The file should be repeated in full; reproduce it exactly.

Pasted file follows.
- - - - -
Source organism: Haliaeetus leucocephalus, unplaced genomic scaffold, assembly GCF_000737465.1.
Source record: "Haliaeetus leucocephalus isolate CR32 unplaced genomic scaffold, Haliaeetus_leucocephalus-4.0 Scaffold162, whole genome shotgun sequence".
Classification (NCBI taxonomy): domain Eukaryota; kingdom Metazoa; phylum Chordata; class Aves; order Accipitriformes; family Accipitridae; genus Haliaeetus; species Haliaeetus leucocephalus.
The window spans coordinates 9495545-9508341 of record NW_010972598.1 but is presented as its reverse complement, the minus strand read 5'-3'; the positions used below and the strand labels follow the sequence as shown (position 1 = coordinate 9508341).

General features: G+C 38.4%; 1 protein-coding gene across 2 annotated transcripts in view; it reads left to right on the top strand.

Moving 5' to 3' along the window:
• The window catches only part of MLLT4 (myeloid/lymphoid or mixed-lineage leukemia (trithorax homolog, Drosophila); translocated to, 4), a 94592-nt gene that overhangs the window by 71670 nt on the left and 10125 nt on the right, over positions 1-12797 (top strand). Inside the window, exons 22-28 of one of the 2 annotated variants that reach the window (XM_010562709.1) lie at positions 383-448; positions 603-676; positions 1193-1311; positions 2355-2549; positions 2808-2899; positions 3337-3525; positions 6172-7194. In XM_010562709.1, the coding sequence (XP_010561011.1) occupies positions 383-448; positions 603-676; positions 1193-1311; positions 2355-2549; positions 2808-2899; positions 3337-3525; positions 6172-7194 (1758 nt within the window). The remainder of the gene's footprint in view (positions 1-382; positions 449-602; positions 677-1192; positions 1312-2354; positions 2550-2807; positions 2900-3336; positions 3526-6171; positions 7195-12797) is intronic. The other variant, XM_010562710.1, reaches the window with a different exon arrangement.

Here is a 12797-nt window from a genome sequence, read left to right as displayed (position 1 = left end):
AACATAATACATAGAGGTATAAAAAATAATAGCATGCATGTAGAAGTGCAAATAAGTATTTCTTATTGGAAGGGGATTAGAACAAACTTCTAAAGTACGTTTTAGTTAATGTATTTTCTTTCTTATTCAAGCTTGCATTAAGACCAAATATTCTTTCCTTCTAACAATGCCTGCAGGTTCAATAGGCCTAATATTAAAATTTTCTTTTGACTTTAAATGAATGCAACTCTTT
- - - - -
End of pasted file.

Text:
Source organism: Haliaeetus leucocephalus, unplaced genomic scaffold, assembly GCF_000737465.1.
Source record: "Haliaeetus leucocephalus isolate CR32 unplaced genomic scaffold, Haliaeetus_leucocephalus-4.0 Scaffold162, whole genome shotgun sequence".
Classification (NCBI taxonomy): domain Eukaryota; kingdom Metazoa; phylum Chordata; class Aves; order Accipitriformes; family Accipitridae; genus Haliaeetus; species Haliaeetus leucocephalus.
The window spans coordinates 9495545-9508341 of record NW_010972598.1 but is presented as its reverse complement, the minus strand read 5'-3'; the positions used below and the strand labels follow the sequence as shown (position 1 = coordinate 9508341).

General features: G+C 38.4%; 1 protein-coding gene across 2 annotated transcripts in view; it reads left to right on the top strand.

Moving 5' to 3' along the window:
• The window catches only part of MLLT4 (myeloid/lymphoid or mixed-lineage leukemia (trithorax homolog, Drosophila); translocated to, 4), a 94592-nt gene that overhangs the window by 71670 nt on the left and 10125 nt on the right, over positions 1-12797 (top strand). Inside the window, exons 22-28 of one of the 2 annotated variants that reach the window (XM_010562709.1) lie at positions 383-448; positions 603-676; positions 1193-1311; positions 2355-2549; positions 2808-2899; positions 3337-3525; positions 6172-7194. In XM_010562709.1, the coding sequence (XP_010561011.1) occupies positions 383-448; positions 603-676; positions 1193-1311; positions 2355-2549; positions 2808-2899; positions 3337-3525; positions 6172-7194 (1758 nt within the window). The remainder of the gene's footprint in view (positions 1-382; positions 449-602; positions 677-1192; positions 1312-2354; positions 2550-2807; positions 2900-3336; positions 3526-6171; positions 7195-12797) is intronic. The other variant, XM_010562710.1, reaches the window with a different exon arrangement.

Here is a 12797-nt window from a genome sequence, read left to right as displayed (position 1 = left end):
AACATAATACATAGAGGTATAAAAAATAATAGCATGCATGTAGAAGTGCAAATAAGTATTTCTTATTGGAAGGGGATTAGAACAAACTTCTAAAGTACGTTTTAGTTAATGTATTTTCTTTCTTATTCAAGCTTGCATTAAGACCAAATATTCTTTCCTTCTAACAATGCCTGCAGGTTCAATAGGCCTAATATTAAAATTTTCTTTTGACTTTAAATGAATGCAACTCTTT